“What about me?” Reframing support for families following Parental Separation
Following the publishing of the report from the Family Solutions Group (Subgroup of The Private Law Working Group) on 12th November, Crown Chambers Neelam Mall has responded with our views and the key outcomes.
The report offers a valuable read for family law practitioners in private law proceedings commenting upon ways to improve the experiences of, and opportunities for, separating families away from the Family Court. It further draws upon the paramount consideration of the Courts, the long-term welfare of a child, whilst also stressing the importance of the need for processes outside of the Court system which allows the child’s voice to be heard.
As many of us know, the Court process is only the beginning, parents must come together to find a long-term goal of cooperative parenting outside of the Court arena, and to do so, there needs to be a further focus and emphasis on that support.
Where there are no issues of domestic abuse or child protection concerns, there must be a shift from a Court being responsible for resolving issues in relation to arrangements for children, to the parents being responsible. To do so, parents need to be encouraged to work together to achieve such outcomes.
The report outlines that families where there are no safeguarding concerns, require the following support:
- A framework and language which promotes child welfare and a cooperative parenting approach.
- Access to information and direct services for children.
- Mechanisms for the child’s voice to be heard at the time when decisions are being made which affect them.
- Access to information and direct services for parents about how to parent following separation.
- A consideration of the emotional state of the parents and the impact this has on their parenting decisions.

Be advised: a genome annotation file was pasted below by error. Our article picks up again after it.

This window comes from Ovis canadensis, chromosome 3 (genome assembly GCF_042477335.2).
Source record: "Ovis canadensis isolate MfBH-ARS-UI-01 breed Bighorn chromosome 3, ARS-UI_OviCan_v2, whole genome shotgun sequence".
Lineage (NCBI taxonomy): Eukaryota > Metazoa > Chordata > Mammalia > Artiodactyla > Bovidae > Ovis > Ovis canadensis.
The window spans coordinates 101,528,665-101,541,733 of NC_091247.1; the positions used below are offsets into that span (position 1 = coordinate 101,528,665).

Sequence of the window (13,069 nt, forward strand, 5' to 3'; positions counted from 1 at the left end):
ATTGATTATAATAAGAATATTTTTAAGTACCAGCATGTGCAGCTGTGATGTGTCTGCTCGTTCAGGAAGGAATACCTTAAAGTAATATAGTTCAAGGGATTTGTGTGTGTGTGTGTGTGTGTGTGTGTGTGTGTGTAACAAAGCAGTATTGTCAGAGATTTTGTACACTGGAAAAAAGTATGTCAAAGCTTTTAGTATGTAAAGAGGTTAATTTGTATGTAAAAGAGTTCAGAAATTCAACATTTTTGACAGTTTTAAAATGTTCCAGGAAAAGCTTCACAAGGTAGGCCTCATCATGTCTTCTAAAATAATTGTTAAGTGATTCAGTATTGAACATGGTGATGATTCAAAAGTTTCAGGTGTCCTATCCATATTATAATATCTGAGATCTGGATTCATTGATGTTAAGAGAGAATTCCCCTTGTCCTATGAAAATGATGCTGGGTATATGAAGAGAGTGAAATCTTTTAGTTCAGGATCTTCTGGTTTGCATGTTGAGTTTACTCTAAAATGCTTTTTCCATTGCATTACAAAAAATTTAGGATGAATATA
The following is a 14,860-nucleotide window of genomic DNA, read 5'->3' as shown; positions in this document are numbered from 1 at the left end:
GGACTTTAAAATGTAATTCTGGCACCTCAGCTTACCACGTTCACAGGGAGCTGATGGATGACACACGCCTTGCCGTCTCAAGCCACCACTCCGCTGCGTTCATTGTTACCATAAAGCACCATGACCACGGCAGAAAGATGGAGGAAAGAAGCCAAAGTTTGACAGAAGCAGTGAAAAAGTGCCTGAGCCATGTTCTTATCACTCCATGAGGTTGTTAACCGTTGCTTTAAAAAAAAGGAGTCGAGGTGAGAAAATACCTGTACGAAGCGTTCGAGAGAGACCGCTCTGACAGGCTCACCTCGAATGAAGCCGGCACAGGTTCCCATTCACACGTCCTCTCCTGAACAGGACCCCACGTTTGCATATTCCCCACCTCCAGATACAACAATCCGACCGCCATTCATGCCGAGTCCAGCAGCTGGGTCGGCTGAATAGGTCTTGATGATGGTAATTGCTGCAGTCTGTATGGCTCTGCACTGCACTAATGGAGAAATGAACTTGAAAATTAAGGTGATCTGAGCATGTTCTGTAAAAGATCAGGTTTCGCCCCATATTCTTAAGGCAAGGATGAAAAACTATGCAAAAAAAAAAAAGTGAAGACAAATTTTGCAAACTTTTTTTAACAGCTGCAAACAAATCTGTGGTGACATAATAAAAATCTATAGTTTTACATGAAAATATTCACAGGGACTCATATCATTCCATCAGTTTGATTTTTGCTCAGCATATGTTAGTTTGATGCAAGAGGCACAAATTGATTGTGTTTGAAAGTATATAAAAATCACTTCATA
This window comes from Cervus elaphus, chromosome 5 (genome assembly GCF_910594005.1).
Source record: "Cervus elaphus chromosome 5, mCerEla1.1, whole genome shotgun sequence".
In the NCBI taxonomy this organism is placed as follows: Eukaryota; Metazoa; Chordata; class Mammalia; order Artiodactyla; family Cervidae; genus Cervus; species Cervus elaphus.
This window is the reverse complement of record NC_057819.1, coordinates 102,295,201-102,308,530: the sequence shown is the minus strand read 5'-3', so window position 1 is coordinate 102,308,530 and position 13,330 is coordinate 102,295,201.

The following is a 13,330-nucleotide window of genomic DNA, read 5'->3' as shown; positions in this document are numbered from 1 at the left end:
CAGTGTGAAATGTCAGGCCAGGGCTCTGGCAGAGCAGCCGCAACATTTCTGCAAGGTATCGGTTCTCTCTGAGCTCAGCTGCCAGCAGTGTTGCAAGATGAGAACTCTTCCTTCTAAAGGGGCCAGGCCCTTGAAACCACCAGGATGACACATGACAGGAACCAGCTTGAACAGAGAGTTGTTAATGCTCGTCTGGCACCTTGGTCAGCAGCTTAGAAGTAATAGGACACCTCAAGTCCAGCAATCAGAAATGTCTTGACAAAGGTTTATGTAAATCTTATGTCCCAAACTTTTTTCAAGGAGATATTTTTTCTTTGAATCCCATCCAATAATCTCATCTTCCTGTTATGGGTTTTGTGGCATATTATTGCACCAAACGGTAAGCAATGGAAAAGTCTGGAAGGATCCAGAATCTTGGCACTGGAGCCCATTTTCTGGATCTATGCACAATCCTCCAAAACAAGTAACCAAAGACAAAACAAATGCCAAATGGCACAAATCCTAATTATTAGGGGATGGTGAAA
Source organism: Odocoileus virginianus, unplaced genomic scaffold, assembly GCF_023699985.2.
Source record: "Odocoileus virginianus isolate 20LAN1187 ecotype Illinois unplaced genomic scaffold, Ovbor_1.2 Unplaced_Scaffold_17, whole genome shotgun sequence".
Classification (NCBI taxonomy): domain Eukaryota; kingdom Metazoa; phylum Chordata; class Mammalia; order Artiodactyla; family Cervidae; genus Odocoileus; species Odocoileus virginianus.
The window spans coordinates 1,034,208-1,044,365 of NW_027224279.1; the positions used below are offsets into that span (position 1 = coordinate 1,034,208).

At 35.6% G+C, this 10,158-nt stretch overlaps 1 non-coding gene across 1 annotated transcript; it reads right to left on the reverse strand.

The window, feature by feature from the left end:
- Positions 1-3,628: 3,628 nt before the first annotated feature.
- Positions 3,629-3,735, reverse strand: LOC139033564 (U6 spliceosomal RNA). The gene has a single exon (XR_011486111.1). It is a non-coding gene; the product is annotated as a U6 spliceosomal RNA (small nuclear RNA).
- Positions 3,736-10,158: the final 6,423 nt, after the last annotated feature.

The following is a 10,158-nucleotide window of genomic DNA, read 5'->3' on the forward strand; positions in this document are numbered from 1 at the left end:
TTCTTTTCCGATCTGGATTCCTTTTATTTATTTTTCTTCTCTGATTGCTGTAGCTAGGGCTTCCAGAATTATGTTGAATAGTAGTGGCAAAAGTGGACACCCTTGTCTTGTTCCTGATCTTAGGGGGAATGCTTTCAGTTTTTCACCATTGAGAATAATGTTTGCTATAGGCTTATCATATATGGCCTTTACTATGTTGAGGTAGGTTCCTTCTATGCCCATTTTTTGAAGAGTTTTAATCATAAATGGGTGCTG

- A multi-disciplinary response, involving therapists, parenting specialists, mediators and legal services.
At the moment, there is no framework for this which worryingly leaves families unsupported outside of Court and children being harmed by parental conflict. It is emphasised within the report that the focus should be on out-of-court family resolution services which would better serve separated families.
It is recognised that the Family Justice System is in crisis and it is no surprise when matters which parents could themselves resolve are being brought into the justice system.
In a nutshell, there are the following recommendations regarding the improvements required:
- A shift away from notions of ‘fault’ and ‘blame’.
- The need for safe screening methods to identify cases appropriately bases on the ‘safety pathway’ and the ‘cooperative parenting pathway’.
- Establishing a framework of direct support services for children and young people whose parents separate, including allowing the children the opportunity to be heard in processes to resolve issues.
- A presumption that all children and young people aged 10 and above be offered the opportunity to have their voices heard directly in all processes for resolving issues.
- A dedicated section of information and resources for parents and the children – ‘The Separated Families Hub’. Ensuring that those resources are readily accessible in locations where parents and children use.
- Information and Assessment meetings after separation and prior to issues escalating and positions hardening.
- A separate single government department with oversight of children and parents. Including campaigns promoting awareness of the harm caused by parental conflict.
- Mandatory parenting programmes to be considered as part of separations/divorce.
- Holistic approaches – shifting language and process away from legal disputes to supporting parents.
- Training for family professionals including to promote an integrated approach to problem-solving issues. Including a broader understanding of the options available developing an integrated approach amongst parents, legal services, and professionals etc to problem-solving issues.
- Diversion of cases to be resolved outside of the Family Courts.
It is hoped that the above will transform our thinking and processes to better support separated families.
Barrister at Crown Chambers